To mark World Toilet Day on the 19th November, we decided to try and raise £60 to twin the disabled toilet in St Paul’s with one in a rural village in Malawi.
Without proper toilets and clean water, people are trapped in a vicious cycle:
- They’re likely to become sick through sanitation-related diseases
- Illness means they cannot work or farm their land, so they earn less or grow less food
- Children often miss school, because they are sick or because they’re busy collecting water
- Girls often drop out of school altogether when they start their periods if there are no toilets or changing rooms
- Parents have to pay for medicines or food, so they may fall into debt
- Women and girls risk being attacked or bitten by snakes as they go to the toilet in the open, especially if the culture dictates that they have to go out at night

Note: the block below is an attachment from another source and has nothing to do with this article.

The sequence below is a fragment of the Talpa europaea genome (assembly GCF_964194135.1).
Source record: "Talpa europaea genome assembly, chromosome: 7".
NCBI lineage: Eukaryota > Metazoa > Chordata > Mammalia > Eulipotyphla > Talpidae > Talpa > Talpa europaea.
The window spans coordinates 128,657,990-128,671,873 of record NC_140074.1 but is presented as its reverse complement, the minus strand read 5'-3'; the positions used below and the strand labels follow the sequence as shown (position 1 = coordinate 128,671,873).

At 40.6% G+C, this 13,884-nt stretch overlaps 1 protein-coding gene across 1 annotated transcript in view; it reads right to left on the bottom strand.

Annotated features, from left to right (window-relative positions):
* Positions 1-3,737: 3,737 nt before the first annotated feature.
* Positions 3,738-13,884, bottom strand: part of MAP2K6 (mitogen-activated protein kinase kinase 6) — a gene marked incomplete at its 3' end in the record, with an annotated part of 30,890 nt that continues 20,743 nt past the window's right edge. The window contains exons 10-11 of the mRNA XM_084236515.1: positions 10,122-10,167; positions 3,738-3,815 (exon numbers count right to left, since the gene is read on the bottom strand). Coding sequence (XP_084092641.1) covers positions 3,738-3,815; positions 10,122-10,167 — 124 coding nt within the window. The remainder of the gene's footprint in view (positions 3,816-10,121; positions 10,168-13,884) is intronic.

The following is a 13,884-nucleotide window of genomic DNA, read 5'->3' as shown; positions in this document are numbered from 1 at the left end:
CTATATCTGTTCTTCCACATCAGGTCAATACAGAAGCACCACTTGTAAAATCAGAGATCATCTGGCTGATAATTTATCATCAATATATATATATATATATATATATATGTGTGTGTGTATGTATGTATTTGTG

Water and sanitation projects enable families to build a toilet, have access to clean water, and to learn about handwashing and other hygiene principles.
Dignity is restored when the whole family can use a private, hygienic toilet at their home and no longer have to squat in the bush.
Folk were invited to enter a sweepstake and to choose a square between 1 and 30, paying £2 to guess where Daisy the chicken did her ‘business’.
The result – a framed certificate now displayed on the windowsill of our toilet which shows the one that will be built in Malawi.